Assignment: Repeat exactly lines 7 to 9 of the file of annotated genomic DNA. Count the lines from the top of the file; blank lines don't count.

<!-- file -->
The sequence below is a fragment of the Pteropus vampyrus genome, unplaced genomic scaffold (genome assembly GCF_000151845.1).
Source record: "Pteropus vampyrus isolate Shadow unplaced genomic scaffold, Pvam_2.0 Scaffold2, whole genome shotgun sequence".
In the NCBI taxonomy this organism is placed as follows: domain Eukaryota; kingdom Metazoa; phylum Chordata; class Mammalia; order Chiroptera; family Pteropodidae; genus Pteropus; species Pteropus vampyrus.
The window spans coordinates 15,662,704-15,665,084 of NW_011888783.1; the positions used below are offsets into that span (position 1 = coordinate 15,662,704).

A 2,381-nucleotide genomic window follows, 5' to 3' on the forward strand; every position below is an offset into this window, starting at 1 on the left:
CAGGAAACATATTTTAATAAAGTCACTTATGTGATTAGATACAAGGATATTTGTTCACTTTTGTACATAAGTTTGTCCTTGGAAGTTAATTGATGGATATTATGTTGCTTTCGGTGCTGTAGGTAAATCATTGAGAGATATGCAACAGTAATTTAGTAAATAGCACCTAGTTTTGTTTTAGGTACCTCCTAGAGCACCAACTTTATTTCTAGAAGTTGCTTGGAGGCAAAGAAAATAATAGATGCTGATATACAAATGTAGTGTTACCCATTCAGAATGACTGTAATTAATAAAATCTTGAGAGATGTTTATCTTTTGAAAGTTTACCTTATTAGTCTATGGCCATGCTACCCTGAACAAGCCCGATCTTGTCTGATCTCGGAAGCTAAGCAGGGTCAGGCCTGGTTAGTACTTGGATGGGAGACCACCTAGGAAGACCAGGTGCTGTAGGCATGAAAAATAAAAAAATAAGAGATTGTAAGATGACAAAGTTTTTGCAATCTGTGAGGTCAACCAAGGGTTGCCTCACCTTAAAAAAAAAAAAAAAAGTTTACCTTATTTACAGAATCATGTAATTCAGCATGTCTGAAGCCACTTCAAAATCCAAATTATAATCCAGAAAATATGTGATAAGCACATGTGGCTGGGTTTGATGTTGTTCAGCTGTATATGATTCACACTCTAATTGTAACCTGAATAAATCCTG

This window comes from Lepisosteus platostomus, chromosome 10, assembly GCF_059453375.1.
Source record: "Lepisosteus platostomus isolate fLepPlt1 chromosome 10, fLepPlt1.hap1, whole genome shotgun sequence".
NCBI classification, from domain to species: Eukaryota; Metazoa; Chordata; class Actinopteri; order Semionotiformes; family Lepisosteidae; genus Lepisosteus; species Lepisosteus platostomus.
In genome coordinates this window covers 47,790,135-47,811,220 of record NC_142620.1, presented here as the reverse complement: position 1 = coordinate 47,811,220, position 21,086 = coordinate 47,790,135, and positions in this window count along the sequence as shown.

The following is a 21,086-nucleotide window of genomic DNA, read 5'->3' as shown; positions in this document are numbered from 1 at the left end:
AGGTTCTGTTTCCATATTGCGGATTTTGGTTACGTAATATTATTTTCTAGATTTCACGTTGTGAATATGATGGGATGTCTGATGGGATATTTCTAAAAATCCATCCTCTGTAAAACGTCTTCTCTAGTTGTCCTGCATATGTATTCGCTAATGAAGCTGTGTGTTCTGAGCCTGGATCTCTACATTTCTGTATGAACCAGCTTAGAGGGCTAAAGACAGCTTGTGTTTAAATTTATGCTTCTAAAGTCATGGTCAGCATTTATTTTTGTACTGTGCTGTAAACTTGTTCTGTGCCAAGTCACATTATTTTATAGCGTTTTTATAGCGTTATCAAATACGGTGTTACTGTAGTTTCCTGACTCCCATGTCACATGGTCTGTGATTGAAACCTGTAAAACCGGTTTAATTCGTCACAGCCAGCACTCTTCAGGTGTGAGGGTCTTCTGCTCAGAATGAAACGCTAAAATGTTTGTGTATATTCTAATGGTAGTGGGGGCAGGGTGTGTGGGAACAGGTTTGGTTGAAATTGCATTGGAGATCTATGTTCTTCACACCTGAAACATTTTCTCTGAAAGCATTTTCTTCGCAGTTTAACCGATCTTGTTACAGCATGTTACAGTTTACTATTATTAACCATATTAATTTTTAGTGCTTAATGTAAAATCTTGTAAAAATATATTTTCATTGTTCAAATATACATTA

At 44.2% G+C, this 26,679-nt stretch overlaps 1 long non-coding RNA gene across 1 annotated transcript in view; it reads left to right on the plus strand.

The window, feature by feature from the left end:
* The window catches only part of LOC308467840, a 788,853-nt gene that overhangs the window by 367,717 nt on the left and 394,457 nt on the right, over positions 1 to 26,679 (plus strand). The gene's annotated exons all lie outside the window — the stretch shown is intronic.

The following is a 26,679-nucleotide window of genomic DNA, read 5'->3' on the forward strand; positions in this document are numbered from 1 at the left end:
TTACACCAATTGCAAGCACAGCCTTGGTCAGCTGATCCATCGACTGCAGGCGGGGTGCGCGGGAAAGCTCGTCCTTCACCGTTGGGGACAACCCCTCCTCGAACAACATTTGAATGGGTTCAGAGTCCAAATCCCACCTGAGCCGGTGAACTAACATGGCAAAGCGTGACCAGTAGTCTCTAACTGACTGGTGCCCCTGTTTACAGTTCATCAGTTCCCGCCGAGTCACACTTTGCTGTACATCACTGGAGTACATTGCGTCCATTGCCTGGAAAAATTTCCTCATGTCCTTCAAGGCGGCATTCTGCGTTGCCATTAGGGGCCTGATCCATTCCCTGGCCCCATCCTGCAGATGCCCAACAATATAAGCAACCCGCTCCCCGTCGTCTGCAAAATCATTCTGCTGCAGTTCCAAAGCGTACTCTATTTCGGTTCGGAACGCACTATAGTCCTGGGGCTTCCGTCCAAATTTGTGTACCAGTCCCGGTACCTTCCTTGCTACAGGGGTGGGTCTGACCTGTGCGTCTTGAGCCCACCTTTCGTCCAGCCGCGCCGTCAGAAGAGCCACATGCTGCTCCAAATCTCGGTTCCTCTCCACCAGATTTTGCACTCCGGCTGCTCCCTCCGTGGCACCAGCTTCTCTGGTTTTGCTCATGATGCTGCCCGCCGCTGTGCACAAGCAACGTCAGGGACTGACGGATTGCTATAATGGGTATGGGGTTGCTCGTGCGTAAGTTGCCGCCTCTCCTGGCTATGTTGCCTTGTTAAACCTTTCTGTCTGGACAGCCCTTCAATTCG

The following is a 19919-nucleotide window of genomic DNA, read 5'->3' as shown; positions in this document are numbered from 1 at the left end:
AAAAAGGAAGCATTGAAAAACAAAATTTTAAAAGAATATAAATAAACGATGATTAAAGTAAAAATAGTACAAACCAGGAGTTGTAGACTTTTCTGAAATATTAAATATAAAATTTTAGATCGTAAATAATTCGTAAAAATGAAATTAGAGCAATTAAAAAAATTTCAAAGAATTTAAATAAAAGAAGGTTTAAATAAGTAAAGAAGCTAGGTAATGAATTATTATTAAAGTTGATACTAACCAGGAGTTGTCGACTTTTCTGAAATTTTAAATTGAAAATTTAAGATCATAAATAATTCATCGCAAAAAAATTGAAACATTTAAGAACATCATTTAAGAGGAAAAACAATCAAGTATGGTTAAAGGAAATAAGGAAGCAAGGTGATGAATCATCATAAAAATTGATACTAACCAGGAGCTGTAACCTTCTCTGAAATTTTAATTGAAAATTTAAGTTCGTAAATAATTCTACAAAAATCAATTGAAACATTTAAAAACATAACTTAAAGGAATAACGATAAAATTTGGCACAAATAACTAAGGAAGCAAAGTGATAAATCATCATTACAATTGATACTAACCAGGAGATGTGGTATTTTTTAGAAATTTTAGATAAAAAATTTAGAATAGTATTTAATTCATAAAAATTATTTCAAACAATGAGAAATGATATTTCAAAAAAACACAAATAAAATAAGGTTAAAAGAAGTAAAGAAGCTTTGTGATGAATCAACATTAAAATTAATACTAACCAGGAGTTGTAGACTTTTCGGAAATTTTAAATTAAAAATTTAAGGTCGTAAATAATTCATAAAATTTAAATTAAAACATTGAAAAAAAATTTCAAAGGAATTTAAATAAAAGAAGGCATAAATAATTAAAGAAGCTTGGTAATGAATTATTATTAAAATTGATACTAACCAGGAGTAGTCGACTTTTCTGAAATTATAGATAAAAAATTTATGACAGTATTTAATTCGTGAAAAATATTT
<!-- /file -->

This window comes from Lepisosteus platostomus, chromosome 10, assembly GCF_059453375.1.
Source record: "Lepisosteus platostomus isolate fLepPlt1 chromosome 10, fLepPlt1.hap1, whole genome shotgun sequence".
NCBI classification, from domain to species: Eukaryota; Metazoa; Chordata; class Actinopteri; order Semionotiformes; family Lepisosteidae; genus Lepisosteus; species Lepisosteus platostomus.